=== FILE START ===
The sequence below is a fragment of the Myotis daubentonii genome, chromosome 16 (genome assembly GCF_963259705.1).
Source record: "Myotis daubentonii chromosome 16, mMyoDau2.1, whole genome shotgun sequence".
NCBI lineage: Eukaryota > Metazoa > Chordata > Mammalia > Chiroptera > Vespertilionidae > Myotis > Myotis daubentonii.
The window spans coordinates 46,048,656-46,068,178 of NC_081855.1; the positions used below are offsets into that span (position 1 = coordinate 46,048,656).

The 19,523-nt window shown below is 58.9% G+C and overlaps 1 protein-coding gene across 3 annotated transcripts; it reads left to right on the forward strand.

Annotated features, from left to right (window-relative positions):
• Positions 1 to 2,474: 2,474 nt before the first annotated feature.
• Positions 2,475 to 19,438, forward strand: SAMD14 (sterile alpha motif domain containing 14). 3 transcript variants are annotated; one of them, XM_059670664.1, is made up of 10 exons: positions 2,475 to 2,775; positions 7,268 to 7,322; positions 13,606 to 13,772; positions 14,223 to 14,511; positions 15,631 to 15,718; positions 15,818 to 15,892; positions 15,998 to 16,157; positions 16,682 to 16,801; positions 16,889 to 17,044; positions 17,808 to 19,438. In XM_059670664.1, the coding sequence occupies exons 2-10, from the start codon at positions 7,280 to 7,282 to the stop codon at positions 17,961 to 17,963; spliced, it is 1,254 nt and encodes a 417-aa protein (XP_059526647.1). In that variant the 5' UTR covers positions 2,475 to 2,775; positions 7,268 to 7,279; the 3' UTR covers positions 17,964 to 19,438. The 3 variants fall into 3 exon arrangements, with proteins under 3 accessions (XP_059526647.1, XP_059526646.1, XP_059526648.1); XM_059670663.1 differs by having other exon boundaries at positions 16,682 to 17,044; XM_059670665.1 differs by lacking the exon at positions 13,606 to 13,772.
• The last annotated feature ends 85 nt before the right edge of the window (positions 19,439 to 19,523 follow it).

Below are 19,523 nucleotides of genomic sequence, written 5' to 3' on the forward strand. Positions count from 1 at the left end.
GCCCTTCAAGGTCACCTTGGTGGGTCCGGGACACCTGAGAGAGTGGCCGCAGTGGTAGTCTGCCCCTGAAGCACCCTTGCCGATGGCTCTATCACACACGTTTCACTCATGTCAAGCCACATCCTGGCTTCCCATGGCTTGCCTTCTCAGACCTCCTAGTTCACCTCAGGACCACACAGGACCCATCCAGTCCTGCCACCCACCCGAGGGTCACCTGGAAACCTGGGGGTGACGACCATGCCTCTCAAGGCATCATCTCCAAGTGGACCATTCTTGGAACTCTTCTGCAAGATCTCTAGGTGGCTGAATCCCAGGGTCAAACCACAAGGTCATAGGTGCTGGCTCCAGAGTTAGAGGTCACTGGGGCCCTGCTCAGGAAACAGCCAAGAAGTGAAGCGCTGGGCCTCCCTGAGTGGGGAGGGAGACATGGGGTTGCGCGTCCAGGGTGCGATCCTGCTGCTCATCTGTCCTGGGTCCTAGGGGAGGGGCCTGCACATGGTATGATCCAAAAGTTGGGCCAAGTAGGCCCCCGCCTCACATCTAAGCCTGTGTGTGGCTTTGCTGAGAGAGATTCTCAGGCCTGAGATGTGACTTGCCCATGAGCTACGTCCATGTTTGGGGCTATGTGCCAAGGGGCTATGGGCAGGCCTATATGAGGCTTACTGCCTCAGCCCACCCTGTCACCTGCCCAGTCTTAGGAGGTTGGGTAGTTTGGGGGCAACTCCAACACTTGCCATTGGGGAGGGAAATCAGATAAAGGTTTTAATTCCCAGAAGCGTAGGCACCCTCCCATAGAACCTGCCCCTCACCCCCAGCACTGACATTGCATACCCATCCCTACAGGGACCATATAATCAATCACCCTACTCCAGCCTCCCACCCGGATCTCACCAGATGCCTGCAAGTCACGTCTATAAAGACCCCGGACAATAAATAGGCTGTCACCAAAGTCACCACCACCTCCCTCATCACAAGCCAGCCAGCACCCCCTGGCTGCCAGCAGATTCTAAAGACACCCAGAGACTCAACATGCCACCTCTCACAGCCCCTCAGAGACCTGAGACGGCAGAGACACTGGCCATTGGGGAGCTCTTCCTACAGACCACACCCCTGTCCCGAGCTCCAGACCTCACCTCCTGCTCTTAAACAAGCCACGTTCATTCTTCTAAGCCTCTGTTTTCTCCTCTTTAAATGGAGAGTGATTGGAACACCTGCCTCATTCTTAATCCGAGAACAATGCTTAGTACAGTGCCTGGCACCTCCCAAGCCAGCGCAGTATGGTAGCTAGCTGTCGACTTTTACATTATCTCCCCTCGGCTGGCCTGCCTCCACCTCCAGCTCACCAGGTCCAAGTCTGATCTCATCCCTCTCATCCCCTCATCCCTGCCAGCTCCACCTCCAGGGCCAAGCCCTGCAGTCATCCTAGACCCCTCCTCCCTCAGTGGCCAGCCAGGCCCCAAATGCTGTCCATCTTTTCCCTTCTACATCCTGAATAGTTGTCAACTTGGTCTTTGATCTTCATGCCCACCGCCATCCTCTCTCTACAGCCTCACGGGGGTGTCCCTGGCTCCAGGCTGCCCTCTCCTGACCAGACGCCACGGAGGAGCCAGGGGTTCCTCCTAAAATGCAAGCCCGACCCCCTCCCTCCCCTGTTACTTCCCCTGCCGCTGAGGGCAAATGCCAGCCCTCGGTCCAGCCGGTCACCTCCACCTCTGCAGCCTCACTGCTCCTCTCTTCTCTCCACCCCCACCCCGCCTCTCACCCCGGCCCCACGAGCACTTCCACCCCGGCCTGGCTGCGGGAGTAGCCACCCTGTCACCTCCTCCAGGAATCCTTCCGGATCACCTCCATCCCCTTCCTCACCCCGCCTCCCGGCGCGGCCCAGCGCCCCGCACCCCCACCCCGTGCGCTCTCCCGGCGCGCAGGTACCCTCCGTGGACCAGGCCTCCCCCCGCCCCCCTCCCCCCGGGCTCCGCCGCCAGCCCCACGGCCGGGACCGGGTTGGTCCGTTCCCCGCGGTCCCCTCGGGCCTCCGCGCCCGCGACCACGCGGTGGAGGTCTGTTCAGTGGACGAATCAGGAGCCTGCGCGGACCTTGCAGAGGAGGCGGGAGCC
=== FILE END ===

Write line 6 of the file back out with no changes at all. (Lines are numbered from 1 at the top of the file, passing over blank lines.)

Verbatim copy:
Annotated features, from left to right (window-relative positions):